By Trace Overby
Whether you realize it or not, we’re related. If you go back into the deep branches of your family tree, somewhere down the line, we will have an ancestor that is the same. It’s crazy to think about, but it is true.
Mathematically speaking, there are not enough ancestors for everyone to have their own set. There aren’t even enough for every branch in your family tree to be separate. That means somewhere in everyone’s family tree there are ancestors who show up more than once. And that means incest.
Every 25 years you go back in your family tree, the number of ancestors you have doubles. So if you were to go back 1,000 years, you would have 500 billion ancestors! That isn’t right, though. There have only been seven billion people to ever walk this earth, which means that your ancestors are showing up in more than one spot in your family tree.
A demographer named Kenneth Wechtel estimates that if there was a boy born in England in 1947, and you traced his family tree back to the time America was discovered, he would have 60,000 ancestors. Ninety-five percent of the people in his family tree were different individuals. Five percent would be ancestors that pop up in multiple places in his family three. At the time of the Bubonic plague, he would have about 3.5 million ancestors, and only 30 percent of those ancestors fill only one place on the family tree, which means . . . 70 percent fill more than one spot!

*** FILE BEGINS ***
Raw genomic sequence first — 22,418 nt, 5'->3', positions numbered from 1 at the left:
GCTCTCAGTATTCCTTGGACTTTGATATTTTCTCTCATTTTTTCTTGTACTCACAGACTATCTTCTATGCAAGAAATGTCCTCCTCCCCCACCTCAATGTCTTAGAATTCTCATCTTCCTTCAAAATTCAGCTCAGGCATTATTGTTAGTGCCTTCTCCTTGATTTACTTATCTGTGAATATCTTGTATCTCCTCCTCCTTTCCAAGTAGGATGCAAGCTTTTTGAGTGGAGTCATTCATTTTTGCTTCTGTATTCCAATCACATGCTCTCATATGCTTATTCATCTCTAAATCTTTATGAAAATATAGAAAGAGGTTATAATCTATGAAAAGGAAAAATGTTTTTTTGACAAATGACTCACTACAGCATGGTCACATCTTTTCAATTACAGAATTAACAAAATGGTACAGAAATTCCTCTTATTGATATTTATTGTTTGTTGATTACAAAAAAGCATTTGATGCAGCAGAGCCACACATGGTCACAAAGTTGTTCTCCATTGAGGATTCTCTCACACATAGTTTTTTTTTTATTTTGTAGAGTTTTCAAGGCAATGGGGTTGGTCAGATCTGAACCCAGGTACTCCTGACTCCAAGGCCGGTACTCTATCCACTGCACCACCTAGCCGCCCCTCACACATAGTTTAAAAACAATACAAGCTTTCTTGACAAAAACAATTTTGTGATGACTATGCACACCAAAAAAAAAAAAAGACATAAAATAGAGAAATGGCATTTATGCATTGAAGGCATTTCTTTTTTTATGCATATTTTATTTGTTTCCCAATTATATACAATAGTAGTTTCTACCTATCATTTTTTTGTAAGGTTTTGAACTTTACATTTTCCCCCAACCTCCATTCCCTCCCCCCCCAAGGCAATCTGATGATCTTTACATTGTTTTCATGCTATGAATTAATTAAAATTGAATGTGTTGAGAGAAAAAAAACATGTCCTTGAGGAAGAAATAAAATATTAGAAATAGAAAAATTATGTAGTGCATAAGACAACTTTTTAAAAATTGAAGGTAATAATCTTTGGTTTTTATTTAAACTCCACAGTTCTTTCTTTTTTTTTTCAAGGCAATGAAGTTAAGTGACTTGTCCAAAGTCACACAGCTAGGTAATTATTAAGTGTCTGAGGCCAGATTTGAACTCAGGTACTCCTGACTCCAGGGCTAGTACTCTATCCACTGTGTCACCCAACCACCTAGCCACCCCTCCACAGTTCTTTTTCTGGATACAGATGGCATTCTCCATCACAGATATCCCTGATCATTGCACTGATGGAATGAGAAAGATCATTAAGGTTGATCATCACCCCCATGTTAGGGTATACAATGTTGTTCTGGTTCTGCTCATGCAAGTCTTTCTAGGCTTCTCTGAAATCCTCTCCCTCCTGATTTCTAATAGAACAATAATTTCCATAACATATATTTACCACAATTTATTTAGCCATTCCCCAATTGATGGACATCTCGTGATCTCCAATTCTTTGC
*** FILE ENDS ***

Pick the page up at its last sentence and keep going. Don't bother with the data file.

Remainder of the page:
In royal families it was quite common that individuals were married off to a close relative. With the family of Charles II of Spain, it got so crazy that he would have been less inbred if a brother and sister would have been his parents. Needless to say, the branches in his family tree were very tangled.
So while it seem gross to think about, this incest is what makes us today. Some scientists believe that we are all at least 50th cousins. That seems weird (it could mean we’re related to Hitler), but in a way it is really cool.
- Wilkins, Alasdair. “Why Humans Are Much More Related than You Think.” Io9. Gawker Media, 13 April 2011. Web. 11 Feb. 2013.